We are now in the process of piloting the tool in other jurisdictions. Our pilot sites met recently and not one voted to go back to the old system. The new "pull" system delivers such high customer value and their backlogs have been reduced dramatically.
Here are some of the quotes we gathered from the pilot sites:
"We use a buddy to train on the spot, which has stopped the need to sort work into piles of what each team member can and can't do. Training kept being put off because we were fire-fighting, but the mixed batches have overcome this and improved the capability of the office."
"It's not until my team saw the results from the compiler that they realized that our workload had changed from 20 years ago and it made them focus in a whole new way."
"The focus on value added and non-value added tasks made us question each job and what value it was providing to the customer."
"The system supported me during difficult conversations with the team, particularly helping one member of staff see that their entire role was rework."
In common with many large organizations, we often see people working in silos, with no idea of how the value flows across the business (or of how old a piece of work is by the time it gets out of the door). At HM Courts & Tribunals Service we are teaching people how their work fits into the bigger picture, encouraging them to take a step back and reflect on the purpose of what they do every day.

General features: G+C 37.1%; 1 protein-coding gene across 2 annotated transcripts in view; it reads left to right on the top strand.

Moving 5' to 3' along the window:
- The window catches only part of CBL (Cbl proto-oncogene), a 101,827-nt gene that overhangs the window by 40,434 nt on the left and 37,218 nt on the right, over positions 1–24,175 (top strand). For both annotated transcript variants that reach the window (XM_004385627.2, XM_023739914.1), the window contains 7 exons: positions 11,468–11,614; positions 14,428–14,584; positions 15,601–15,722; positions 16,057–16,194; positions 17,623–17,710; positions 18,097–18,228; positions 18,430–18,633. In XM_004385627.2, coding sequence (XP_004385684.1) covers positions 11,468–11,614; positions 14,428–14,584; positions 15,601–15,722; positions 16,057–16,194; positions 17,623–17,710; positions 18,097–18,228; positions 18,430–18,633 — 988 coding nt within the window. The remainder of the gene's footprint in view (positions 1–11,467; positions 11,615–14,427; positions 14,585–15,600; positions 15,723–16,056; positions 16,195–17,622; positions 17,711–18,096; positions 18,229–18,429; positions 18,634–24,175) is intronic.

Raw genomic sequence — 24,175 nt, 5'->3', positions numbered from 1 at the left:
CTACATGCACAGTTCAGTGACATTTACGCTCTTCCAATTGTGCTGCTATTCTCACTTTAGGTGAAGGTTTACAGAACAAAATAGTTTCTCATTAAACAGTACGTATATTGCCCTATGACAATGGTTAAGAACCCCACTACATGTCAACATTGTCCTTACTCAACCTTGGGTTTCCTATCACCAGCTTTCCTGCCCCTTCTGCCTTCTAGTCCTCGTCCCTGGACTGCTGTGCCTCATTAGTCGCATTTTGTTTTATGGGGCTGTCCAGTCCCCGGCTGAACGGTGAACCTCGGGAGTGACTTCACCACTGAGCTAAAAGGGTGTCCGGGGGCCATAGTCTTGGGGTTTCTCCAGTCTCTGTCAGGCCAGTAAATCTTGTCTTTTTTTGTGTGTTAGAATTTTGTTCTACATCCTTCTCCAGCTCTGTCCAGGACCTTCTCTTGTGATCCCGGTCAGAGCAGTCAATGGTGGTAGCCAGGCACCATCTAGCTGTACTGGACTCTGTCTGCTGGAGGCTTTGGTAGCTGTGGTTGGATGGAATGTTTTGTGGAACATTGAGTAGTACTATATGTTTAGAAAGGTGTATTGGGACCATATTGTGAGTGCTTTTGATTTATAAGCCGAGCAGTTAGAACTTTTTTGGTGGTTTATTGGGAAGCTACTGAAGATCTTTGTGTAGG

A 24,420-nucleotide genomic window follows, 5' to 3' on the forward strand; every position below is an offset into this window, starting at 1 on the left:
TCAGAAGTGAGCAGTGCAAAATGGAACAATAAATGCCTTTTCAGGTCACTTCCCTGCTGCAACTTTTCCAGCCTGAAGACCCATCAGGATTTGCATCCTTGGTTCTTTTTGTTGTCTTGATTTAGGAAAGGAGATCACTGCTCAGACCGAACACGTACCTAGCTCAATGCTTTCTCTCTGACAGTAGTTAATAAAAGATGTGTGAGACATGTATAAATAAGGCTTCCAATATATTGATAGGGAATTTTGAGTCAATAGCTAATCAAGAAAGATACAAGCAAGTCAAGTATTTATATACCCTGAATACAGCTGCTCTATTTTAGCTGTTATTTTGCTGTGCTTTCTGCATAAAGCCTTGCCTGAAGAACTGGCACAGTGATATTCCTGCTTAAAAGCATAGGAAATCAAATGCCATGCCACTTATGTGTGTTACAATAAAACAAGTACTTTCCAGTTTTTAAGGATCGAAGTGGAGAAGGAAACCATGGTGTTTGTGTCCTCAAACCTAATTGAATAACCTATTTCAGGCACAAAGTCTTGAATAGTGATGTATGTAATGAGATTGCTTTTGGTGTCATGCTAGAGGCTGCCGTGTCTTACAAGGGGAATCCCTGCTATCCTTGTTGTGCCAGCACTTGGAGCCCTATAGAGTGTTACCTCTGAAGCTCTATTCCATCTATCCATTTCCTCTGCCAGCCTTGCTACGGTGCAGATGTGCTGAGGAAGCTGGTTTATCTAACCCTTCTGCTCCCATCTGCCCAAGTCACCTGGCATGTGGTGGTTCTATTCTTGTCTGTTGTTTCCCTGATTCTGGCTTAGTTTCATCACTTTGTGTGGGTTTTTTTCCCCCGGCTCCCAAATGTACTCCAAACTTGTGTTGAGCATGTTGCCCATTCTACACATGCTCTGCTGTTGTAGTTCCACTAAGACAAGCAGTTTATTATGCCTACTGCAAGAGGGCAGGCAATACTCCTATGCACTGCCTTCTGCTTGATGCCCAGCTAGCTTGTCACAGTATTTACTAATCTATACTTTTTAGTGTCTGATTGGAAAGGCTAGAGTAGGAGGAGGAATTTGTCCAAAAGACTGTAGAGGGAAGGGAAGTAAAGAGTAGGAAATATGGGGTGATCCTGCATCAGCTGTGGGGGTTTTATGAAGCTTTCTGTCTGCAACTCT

And it works. In the courts that are most advanced on their lean journey, judges are getting involved too. In some of our sites, they have begun to use visual management to manage the work in their courtrooms. Because lean supports the idea of not making decisions quickly, but making the right, evidence-based decisions, I guess it fits well with the way a judge thinks. We also have stakeholders attend our 10-minute meetings on a rota in many of our sites, and they really contribute to planned work conversations and to help overcome problems the site faces on a daily basis, such as ensuring the start times of courts work well for all the agencies and customers attending court to allow everyone to be in the right place at the right time.
A big part of applying lean to an organization as large as HM Courts & Tribunals Service is assessing the level of maturity of all our sites. To do this we have a tool that tells us where each of them is on its lean journey.